Specialization in plant–insect interactions is an important driver of evolutionary divergence; yet, plant traits mediating such interactions are poorly understood. In this study, we investigated how flower color and floral scent are related to seed predation by a seed-eating pollinator. We used field-transplanted recombinant F2 hybrids between Silene latifolia and S. dioica that are the preferred and alternative hosts of the moth Hadena bicruris and crosses within these species for comparison. We scored seed predation and flower color and analyzed floral scent. Pinker S. dioica-like flowers and emission of α-pinene decreased the odds of seed predation while emission of benzyl acetate and 6-methyl-5-hepten-2-one increased the odds of seed predation. Emission of these compounds did not differ significantly between the two Silene species. Our results suggest that flower color plays an important role in the specific interaction of H. bicruris with its preferred host S. latifolia. The compounds α-pinene, benzyl acetate and 6-methyl-5-hepten-2-one could represent non-specific deterrents and attractants to ovipositing moths. Alternatively, emission of these compounds could be related to herbivory or pathogen attack and act as a signal for host quality. This would weaken the predictability of the plant's costs and benefits of the interaction and act to maintain an imperfect degree of specialization.
Sexual selection theory predicts that males are limited in their reproductive success by access to mates, whereas females are more limited by resources. In animal-pollinated plants, attraction of pollinators and successful pollination is crucial for reproductive success. In dioecious plant species, males should thus be selected to increase their attractiveness to pollinators by investing more than females in floral traits that enhance pollinator visitation. We tested the prediction of higher attractiveness of male flowers in the dioecious, moth-pollinated herb Silene latifolia, by investigating floral signals (floral display and fragrance) and conducting behavioral experiments with the pollinator-moth, Hadena bicruris.
As found in previous studies, male plants produced more but smaller flowers. Male flowers, however, emitted significantly larger amounts of scent than female flowers, especially of the pollinator-attracting compounds. In behavioral tests we showed that naïve pollinator-moths preferred male over female flowers, but this preference was only significant for male moths.
Our data suggest the evolution of dimorphic floral signals is shaped by sexual selection and pollinator preferences, causing sexual conflict in both plants and pollinators.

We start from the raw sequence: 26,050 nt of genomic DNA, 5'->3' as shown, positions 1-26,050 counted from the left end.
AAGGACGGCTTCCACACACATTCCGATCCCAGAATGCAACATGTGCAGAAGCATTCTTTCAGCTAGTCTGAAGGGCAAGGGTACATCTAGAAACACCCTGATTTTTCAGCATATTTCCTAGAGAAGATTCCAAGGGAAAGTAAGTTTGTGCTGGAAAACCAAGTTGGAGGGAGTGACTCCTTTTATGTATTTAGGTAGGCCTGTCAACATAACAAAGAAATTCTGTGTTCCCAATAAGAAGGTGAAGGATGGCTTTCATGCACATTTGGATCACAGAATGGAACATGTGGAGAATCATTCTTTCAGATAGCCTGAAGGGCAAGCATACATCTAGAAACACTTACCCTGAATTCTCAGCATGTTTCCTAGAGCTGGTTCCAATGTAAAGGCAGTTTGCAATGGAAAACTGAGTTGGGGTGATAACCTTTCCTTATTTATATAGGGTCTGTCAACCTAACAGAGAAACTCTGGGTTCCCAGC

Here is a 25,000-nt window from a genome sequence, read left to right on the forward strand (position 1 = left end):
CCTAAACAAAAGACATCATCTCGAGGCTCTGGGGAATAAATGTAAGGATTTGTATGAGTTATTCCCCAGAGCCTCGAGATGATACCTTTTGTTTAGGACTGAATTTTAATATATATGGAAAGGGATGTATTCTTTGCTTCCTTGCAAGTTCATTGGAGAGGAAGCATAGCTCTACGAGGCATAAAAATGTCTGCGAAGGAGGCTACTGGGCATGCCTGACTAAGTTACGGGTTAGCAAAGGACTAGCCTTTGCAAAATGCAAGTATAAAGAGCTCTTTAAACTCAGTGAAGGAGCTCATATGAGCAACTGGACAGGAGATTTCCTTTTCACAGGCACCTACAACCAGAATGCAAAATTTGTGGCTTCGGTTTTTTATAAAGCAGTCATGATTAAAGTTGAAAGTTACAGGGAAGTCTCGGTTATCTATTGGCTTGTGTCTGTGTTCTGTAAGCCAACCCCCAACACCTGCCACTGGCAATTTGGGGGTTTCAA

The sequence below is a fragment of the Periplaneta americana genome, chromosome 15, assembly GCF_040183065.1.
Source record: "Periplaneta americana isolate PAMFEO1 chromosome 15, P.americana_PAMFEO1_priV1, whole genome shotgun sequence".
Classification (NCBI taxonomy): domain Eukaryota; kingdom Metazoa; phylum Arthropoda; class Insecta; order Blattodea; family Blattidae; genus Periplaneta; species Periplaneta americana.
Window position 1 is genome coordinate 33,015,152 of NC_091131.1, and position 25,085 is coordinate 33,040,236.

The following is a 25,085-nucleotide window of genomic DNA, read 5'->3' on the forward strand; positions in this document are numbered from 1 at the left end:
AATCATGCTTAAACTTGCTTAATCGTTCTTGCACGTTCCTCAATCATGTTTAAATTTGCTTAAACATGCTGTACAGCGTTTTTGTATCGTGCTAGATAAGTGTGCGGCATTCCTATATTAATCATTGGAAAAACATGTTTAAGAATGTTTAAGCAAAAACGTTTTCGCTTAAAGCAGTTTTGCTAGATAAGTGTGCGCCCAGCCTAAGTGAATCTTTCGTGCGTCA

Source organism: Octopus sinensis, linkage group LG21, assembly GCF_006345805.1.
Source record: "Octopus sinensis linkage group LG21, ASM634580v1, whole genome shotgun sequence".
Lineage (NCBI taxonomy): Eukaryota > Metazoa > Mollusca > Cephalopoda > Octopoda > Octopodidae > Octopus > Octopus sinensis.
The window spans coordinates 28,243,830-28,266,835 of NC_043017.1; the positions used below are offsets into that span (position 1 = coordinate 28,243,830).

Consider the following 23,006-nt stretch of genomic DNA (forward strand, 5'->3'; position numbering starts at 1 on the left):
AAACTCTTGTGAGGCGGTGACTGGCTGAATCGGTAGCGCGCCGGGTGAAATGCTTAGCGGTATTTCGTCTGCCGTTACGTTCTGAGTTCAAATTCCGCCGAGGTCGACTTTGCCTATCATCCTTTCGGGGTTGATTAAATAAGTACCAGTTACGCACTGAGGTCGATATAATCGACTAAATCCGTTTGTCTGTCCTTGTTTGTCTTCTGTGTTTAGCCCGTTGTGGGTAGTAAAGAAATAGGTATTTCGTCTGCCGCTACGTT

Background and Aims
Silene dioica and S. latifolia experience only limited introgression despite overlapping flowering phenologies, geographical distributions, and some pollinator sharing. Conspecific pollen precedence and other reproductive barriers operating between pollination and seed germination may limit hybridization. This study investigates whether barriers at this stage contribute to reproductive isolation between these species and, if so, which mechanisms are responsible.
Pollen-tube lengths for pollen of both species in styles of both species were compared. Additionally, both species were pollinated with majority S. latifolia and majority S. dioica pollen mixes; then seed set, seed germination rates and hybridity of the resulting seedlings were determined using species-specific molecular markers.
The longest pollen tubes were significantly longer for conspecific than heterospecific pollen in both species, indicating conspecific pollen precedence. Seed set but not seed germination was lower for flowers pollinated with pure heterospecific versus pure conspecific pollen. Mixed-species pollinations resulted in disproportionately high representation of nonhybrid offspring for pollinations of S. latifolia but not S. dioica flowers.
The finding of conspecific pollen precedence for pollen-tube growth but not seed siring in S. dioica flowers may be explained by variation in pollen-tube growth rates, either at different locations in the style or between leading and trailing pollen tubes. Additionally, this study finds a barrier to hybridization operating between pollination and seed germination against S. dioica but not S. latifolia pollen. The results are consistent with the underlying cause of this barrier being attrition of S. dioica pollen tubes or reduced success of heterospecifically fertilized ovules, rather than time-variant mechanisms. Post-pollination, pre-germination barriers to hybridization thus play a partial role in limiting introgression between these species.